Apprentice of the Month, May 2021: Jake Chitham

(L-R) Jake Chitham with MTA Institute Trainer David Twidale.

Jake Chitham is the MTA Institute Apprentice of the Month for May 2021.

The 25-year-old, who works for Jax Tyres Toowoomba, recently completed his light vehicle apprenticeship and as well as proving to be an outstanding student, he is, according to his employer, an equally outstanding employee who ‘loves his job, is 100 per cent involved, is great with customers and goes beyond his normal job role’.

Jake knows well the operation of the Jax shop – which offers the full range of mechanical services to customers – having worked at the Toowoomba location for more than nine years, starting there as a junior tyre fitter when he was 16. He had actually started his journey in the automotive industry even earlier than that, having left school to take a job as a trade assistant at a Yamaha dealership.

“Things were a bit quiet there and I was put off,” he said. “But then, one day, as I was on my way to go dirt bike riding, I saw a sign outside of the Jax workshop that read, ‘Junior Tyre Fitter Wanted’.

“I had my bike riding outfit on and had grease everywhere because I had been working on the bike, but I came in, talked to the owners, and they told me to come in the next Monday. That’s what I did, and I’ve been here ever since.”

During first those few years, Jake was able to get involved in just about every aspect of the Jax business. He started out tyre fitting, moved into wheel aligning and then into sales, before moving back into the workshop.

“I basically did a bit of everything, and then the opportunity came around for the apprenticeship and I jumped on that straight away,” he said.

Jake has always had a ‘fascination with anything that has an engine and wheels’ – an interest that likely finds its origin in the work of his father who was an interstate truck driver and who Jake would accompany on some of those long trips.

“Every school holiday, I would pack my bag, Dad would come and get me, and we’d be gone,” he said. “That was a whole lot of my childhood and I’ve seen pretty much every corner of the country.”

However, while the heavy commercial side of the industry did interest Jake, it was really cars that gripped his imagination and he has spent much spare time over the years working on his own cars.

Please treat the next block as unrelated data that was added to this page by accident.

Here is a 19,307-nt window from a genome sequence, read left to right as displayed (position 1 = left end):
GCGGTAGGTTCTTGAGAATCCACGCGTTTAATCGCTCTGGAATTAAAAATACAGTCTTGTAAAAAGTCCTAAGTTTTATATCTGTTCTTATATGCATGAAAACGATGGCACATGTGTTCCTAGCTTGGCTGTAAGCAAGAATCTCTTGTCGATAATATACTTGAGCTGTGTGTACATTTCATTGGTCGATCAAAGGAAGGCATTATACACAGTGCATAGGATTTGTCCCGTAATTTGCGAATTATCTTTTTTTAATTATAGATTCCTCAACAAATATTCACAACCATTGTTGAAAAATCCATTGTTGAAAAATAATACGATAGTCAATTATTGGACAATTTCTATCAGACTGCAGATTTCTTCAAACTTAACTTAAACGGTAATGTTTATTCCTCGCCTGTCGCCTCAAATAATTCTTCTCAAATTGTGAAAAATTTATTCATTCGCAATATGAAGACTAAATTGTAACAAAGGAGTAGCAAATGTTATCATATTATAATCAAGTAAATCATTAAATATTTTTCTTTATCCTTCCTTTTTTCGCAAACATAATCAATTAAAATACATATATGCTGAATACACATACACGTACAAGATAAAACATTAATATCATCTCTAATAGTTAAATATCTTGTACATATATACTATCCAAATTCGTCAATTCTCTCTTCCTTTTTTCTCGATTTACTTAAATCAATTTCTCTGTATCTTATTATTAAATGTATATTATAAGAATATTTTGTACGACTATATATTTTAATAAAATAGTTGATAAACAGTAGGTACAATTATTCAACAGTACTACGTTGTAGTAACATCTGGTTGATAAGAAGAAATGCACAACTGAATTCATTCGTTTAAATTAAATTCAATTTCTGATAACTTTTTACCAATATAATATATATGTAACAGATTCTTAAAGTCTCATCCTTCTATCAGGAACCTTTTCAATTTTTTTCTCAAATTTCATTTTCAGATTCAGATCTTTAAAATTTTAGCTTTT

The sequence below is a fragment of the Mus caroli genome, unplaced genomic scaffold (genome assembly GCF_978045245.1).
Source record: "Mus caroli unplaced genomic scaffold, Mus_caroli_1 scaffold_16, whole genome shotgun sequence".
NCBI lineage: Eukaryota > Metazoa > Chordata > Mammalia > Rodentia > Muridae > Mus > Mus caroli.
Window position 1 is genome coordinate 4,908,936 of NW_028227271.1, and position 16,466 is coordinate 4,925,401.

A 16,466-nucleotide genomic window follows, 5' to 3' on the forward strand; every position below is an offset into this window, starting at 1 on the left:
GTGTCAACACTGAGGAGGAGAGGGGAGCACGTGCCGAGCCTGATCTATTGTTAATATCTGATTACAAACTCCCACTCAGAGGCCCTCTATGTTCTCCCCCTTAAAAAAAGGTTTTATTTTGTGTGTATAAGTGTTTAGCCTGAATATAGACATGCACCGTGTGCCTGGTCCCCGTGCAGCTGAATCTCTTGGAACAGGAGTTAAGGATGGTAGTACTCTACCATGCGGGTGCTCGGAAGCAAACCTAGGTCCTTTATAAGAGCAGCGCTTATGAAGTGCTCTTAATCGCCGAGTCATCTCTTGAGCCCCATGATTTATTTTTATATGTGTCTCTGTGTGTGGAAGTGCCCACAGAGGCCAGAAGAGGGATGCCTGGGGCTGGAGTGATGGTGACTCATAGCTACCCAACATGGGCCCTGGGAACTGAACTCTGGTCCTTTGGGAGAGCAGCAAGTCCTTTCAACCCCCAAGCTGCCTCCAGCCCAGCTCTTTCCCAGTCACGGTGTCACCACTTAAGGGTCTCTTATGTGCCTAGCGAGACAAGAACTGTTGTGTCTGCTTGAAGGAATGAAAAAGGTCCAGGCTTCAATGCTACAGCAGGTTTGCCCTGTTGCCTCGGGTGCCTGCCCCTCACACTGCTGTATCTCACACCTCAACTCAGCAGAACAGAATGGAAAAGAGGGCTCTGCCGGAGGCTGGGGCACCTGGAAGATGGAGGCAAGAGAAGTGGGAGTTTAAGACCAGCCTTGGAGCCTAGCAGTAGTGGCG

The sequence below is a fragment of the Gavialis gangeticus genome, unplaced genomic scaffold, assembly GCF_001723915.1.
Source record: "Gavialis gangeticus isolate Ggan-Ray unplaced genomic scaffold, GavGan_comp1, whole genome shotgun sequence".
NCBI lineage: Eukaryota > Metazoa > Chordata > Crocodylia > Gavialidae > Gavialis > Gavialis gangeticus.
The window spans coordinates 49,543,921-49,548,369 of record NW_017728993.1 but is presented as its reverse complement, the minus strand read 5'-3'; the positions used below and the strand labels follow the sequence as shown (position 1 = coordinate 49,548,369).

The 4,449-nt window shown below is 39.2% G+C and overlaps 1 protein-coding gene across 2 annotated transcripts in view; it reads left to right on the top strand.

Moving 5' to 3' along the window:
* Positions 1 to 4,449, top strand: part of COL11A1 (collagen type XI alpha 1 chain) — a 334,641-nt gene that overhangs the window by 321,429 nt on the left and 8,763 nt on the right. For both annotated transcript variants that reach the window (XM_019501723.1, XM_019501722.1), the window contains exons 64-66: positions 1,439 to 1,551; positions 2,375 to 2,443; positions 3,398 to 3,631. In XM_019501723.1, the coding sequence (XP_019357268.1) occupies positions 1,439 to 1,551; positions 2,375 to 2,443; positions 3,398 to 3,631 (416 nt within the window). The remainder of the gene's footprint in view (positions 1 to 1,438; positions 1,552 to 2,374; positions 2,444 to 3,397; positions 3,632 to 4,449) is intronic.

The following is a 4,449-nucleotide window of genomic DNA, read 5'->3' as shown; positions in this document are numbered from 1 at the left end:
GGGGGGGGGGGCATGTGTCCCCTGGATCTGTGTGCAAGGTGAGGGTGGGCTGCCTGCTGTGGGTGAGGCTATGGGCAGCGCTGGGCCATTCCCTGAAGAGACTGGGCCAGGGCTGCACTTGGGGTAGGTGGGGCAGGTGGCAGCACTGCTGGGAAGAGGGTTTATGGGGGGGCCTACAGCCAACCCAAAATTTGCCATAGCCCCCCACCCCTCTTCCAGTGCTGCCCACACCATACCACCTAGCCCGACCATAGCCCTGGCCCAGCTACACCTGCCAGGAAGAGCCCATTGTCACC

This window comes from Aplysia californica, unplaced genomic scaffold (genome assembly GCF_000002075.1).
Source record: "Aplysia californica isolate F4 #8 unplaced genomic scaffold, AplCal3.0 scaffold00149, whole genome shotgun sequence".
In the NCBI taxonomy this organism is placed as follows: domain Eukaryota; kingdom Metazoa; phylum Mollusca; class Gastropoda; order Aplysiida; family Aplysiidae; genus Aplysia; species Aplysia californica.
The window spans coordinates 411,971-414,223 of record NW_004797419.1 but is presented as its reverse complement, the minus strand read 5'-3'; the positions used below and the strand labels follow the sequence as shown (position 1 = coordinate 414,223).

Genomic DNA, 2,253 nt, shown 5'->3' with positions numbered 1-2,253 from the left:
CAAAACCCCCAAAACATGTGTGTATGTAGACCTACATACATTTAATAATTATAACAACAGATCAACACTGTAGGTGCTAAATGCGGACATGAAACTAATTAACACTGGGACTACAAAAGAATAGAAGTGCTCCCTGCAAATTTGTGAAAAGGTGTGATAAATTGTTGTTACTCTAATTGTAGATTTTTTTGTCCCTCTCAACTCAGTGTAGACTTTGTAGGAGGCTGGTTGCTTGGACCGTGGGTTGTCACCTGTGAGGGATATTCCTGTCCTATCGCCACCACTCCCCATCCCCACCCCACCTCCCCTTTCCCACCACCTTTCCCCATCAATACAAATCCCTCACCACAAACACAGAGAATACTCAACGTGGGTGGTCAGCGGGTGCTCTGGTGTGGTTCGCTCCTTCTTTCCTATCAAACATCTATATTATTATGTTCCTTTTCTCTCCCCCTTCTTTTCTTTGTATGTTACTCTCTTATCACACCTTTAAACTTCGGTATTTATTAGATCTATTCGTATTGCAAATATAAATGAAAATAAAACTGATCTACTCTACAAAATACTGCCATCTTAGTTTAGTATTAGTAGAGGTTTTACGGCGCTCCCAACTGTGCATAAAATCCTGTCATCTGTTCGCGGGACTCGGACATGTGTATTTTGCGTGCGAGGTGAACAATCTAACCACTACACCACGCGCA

All that tinkering, and the few years in the workshop before starting his training was great preparation for the apprenticeship and, according to Jake’s MTA Institute trainer David Twidale, he really shone as a student.

“Jake over-achieved through the term of his apprenticeship,” said David. “He has shown commitment, and the quality of his work was high and very consistent.”

The one-on-one training method that the MTA Institute delivers – with the trainer working with the students at their workplace – was, said Jake, the perfect way for him to complete his apprenticeship.

“I never really did too well at school, and really couldn’t stand to sit in a classroom with other people,” he said. “So, the fact that the Institute, and Dave in particular, comes here is great.

“If I had any questions during one of the modules or the training sessions, we could go out to a car here in the shop and work at it. It works really well.”
Although he is now qualified, Jake said that he may well do more training. Like many young people he recognises the value in learning other areas of the industry and is aware of the importance electric vehicles will play in the industry’s future.

“I may look at doing a motorcycle mechanic apprenticeship, but we do have to think about EVs,” he said. “We already have customers with EVs who come to us for tyres, and I have talked to David about them. It’s important to consider what options there are for training.”

Source: Motor Trader e-Magazine (June 2021) 

11 June 2021